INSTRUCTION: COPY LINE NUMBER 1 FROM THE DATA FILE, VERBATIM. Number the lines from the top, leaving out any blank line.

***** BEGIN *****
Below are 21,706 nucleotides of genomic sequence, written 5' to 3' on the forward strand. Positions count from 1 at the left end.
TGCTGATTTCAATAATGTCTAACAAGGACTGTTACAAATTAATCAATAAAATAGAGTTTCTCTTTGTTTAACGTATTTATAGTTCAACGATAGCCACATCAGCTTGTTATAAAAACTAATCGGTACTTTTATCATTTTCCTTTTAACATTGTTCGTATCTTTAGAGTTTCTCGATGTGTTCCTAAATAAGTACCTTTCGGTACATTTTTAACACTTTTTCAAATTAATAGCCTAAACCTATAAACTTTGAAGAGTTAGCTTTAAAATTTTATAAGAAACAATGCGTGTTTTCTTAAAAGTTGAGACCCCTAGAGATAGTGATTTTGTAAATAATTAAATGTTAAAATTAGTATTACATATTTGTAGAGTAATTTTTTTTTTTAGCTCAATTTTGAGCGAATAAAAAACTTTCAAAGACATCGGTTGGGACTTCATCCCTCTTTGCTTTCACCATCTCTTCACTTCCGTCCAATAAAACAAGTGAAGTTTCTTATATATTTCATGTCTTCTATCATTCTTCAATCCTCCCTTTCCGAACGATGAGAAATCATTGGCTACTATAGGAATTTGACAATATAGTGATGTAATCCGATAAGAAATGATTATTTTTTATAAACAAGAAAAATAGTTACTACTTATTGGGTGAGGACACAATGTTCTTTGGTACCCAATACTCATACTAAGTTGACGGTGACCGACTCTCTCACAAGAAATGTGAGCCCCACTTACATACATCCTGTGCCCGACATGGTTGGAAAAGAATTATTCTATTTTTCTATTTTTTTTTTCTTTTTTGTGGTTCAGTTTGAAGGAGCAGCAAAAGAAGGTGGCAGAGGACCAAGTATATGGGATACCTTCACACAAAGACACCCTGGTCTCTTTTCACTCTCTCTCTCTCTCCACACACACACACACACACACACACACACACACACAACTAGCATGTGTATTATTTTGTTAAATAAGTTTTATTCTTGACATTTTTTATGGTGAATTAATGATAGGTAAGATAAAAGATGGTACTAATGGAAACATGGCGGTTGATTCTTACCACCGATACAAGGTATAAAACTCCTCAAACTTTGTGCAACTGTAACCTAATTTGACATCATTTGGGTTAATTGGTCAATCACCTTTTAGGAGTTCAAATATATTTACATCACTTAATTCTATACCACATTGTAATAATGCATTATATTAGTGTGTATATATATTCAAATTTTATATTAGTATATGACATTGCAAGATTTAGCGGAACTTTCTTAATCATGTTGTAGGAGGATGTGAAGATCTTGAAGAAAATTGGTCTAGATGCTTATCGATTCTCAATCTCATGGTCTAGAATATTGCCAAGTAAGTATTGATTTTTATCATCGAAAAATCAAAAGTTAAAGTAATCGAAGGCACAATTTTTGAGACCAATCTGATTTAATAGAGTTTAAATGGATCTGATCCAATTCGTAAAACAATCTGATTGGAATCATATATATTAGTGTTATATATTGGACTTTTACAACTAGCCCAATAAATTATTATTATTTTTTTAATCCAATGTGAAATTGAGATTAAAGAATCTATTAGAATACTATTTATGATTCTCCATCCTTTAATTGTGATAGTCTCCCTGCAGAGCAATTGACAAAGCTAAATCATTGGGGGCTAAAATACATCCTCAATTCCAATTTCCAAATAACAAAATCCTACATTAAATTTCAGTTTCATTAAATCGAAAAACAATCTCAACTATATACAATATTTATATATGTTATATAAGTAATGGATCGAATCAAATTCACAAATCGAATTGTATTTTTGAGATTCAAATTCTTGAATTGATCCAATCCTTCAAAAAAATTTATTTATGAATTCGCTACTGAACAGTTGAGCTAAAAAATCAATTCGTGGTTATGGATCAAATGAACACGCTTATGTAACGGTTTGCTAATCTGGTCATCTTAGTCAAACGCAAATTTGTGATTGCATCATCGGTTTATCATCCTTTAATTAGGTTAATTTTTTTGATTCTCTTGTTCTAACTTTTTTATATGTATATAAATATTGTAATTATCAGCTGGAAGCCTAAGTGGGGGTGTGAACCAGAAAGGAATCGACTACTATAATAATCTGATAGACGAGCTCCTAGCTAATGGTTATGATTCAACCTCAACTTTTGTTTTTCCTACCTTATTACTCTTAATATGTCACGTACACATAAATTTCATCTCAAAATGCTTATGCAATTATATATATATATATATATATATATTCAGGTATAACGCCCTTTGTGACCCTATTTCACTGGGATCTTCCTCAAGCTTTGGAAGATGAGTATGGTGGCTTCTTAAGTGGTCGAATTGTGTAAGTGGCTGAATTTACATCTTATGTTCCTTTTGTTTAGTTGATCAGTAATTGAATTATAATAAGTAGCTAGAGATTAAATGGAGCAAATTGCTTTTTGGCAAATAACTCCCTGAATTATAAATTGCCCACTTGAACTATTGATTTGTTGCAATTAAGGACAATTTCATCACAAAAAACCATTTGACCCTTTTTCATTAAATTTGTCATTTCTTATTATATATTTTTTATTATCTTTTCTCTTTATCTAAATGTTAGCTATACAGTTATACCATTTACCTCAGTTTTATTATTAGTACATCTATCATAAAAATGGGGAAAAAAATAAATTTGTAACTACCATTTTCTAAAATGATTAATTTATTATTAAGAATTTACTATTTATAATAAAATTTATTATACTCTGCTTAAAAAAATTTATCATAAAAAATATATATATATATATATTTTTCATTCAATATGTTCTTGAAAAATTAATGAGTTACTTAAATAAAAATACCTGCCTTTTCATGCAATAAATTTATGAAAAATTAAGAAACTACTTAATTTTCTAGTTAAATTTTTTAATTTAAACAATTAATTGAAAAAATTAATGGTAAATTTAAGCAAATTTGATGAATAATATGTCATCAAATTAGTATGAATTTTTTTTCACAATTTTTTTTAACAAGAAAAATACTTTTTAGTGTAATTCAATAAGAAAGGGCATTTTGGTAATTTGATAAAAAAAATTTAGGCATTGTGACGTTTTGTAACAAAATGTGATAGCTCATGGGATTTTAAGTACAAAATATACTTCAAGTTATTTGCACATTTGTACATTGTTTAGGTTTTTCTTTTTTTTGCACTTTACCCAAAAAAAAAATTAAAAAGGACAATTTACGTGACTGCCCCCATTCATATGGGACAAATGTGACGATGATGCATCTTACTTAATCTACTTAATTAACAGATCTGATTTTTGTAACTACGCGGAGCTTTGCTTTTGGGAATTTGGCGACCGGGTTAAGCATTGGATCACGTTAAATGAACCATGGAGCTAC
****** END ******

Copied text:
Below are 21,706 nucleotides of genomic sequence, written 5' to 3' on the forward strand. Positions count from 1 at the left end.